Wellington Regional Native Plant Guide

http://www.gw.govt.nz/native-plant-guide

Wellington Regional Native Plant Guide

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Wellington Regional Native Plant Guide

Learn how to use native plants to help our native ecosystems survive and flourish, while beautifying your garden or rural property. For gardeners, and those wanting to restore the indigenous environment, we provide practical advice on selecting plants which are ecologically appropriate for your area.

The guide is now available in book form ($9.95) from some bookstores or garden centres. 

Download the Wellington Regional Native Plant Guide

How to use this guide

Check the interactive map  or the navigation menu on the left to find the ecological zone for your garden. Each zone page has a list of suburbs and place names to help confirm that you are at the right zone. They also have background information about the general weather patterns, geology and soils, and past vegetation.

The plants on each zone page are organised in their botanical categories; trees, shrubs, climbers, ferns etc. We have used their botanical name only where we needed to be more specific. The plants recommended on your zone page are only a few of the many that are appropriate for that zone. For a wider selection see the main plant list.

If you want to learn more about planning your garden, why native plants are a good choice and where to go for your plants, read on.

New Zealand 's unique, indigenous flora

At least 84% of New Zealand indigenous plant species are endemic, which means that they are naturally occurring, nowhere else in the world. This makes them very special, in fact, globally significant. In the Wellington region alone 90 native vascular plant species are threatened; they need our help.

We have recommended over 30 of these threatened species as suitable for gardens or shelter belts. Look for this symbol Th in the main plant list. Gardening with native plants provides a natural insurance policy for them, and for the ecosystems of which they are a part.

Your garden and indigenous ecosystems

Te katoa o nga mea tukupu e mau hono takapiri ana: all things are connected.

Ecosystems are living associations of plants, animals and other organisms such as fungi that interact with one another and with their surrounding environment. Scientific information and local knowledge confirm that many of our region’s indigenous ecosystems are deteriorating. If you choose to grow appropriate native plants in your garden you will strengthen the links that hold indigenous ecosystems together, helping to reverse this widespread decline in our natural heritage.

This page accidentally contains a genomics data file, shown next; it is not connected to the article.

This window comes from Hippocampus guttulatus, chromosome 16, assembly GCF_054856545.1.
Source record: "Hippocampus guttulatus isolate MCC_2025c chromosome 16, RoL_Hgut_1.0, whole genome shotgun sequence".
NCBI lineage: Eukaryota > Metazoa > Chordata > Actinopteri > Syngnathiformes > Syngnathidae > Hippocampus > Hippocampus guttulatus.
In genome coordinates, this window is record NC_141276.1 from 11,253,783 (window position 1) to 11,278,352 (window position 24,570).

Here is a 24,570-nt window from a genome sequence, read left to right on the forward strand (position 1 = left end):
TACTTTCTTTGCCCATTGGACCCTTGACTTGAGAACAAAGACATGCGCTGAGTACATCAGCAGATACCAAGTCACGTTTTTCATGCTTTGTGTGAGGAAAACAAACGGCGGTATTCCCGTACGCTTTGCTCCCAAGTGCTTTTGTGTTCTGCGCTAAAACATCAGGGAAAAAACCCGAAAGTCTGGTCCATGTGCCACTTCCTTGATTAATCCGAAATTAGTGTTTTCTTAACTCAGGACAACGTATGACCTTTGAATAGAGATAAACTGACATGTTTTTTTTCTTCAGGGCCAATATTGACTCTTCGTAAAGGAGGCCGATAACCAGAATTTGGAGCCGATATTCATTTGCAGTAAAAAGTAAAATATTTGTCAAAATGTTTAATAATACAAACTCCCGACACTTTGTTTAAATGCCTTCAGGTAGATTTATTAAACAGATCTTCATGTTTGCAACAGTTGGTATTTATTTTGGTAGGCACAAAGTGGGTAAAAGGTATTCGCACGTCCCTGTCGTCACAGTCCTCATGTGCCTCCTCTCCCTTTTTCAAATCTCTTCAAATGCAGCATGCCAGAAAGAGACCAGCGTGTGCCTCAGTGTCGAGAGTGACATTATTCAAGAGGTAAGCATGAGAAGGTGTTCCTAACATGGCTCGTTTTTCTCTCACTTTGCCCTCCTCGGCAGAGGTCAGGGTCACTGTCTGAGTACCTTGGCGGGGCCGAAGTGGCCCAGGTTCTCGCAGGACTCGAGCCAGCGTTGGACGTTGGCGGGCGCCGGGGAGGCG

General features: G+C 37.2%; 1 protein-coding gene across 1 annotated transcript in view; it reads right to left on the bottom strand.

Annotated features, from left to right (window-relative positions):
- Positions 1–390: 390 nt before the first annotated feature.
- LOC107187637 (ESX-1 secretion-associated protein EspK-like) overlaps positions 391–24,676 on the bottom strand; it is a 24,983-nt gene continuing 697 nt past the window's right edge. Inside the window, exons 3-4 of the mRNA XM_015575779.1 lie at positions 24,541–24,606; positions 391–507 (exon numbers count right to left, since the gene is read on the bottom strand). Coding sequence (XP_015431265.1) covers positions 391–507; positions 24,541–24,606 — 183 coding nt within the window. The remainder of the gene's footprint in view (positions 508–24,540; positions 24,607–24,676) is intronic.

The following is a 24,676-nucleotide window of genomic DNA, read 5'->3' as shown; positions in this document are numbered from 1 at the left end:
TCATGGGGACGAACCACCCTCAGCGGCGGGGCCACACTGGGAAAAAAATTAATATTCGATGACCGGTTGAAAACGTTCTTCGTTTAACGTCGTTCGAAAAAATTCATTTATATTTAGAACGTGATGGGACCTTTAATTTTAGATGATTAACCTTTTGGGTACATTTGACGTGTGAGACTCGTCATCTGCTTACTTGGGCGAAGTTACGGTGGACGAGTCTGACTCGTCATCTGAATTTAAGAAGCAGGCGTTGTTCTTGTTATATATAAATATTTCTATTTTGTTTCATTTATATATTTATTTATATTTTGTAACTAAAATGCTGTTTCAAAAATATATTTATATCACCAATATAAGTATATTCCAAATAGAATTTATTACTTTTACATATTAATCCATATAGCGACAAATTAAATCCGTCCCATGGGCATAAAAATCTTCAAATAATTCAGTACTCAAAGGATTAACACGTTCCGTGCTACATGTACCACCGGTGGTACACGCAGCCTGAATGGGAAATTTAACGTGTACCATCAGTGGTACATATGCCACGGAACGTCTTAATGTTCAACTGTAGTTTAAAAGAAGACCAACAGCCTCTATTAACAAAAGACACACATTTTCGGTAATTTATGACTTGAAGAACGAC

All the plants recommended in this guide are appropriate for the Wellington region. For example we recommend the endangered Wellington shrub Muehlenbeckia astonii, shrubby tororaro, for planting in the Wellington region but not in regions further north. This is because it was never found naturally occurring north of Wellington region.

On the other hand pohutukawa, Metrosideros excelsa, is an example of a tree that is not appropriate for Wellington because its natural, geographic range extends only as far south as the volcanic plateau. For that reason you will not find pohutukawa recommended in this guide. Instead we recommend its close relative northern rata, Metrosideros robusta.

Why use native plants?

Plant species that are native to an area have particular ecosystem advantages:

  • They are genetically adapted to local conditions and soils and are therefore likely to perform better. They blend ecologically and aesthetically with the local, natural, landscape. The "Wellington look".
  • Their seeds help maintain the integrity of the local gene pool and the sustainability of local ecosystems.
  • They are more likely to be compatible with local invertebrate populations.

Eco-sourcing

More and more people are taking care to use only plants which are eco-sourced. This means that they are grown from seed from local, wild populations. For example Coprosma repens, the common taupata species that grows naturally around the Wellington coastline, is the same species as the Auckland taupata. However, it is subtly different because it has evolved to withstand Wellington conditions. We suggest that you check with your local nursery whether the plants that you are buying are locally sourced.

Note: Only people who have a permit from the local or regional authority or the Department of Conservation are allowed to collect seed from native plants on public land. No native plants should be removed from the wild.

Using this guide will help you:

  • Feel confident about using native species.
  • Enjoy contributing to fostering the region’s indigenous ecological diversity.
  • Choose native plants suited to the ecological conditions in your area.
  • Select native plants that encourage native birds to visit your property.
  • Appreciate the role your garden plays in the local ecology.

Zone names

  • Western Inland Hill Country
  • Eastern Wairarapa Foothills
  • Nikau Belt
  • Northern Wairarapa
  • Otaki-Waikanae Alluvial Terraces
  • East Wairarapa Dry Hill Country
  • Hutt & Wainuiomata
  • Southern Wairarapa Plains
  • Rocky Coastal Zone
  • Central Wairarapa Plains
  • Duneland
  • Inland Wairarapa Hill Country
  • Inland Wellington - Porirua
  • Wet Areas
  • Pauatahanui - Porirua Harbour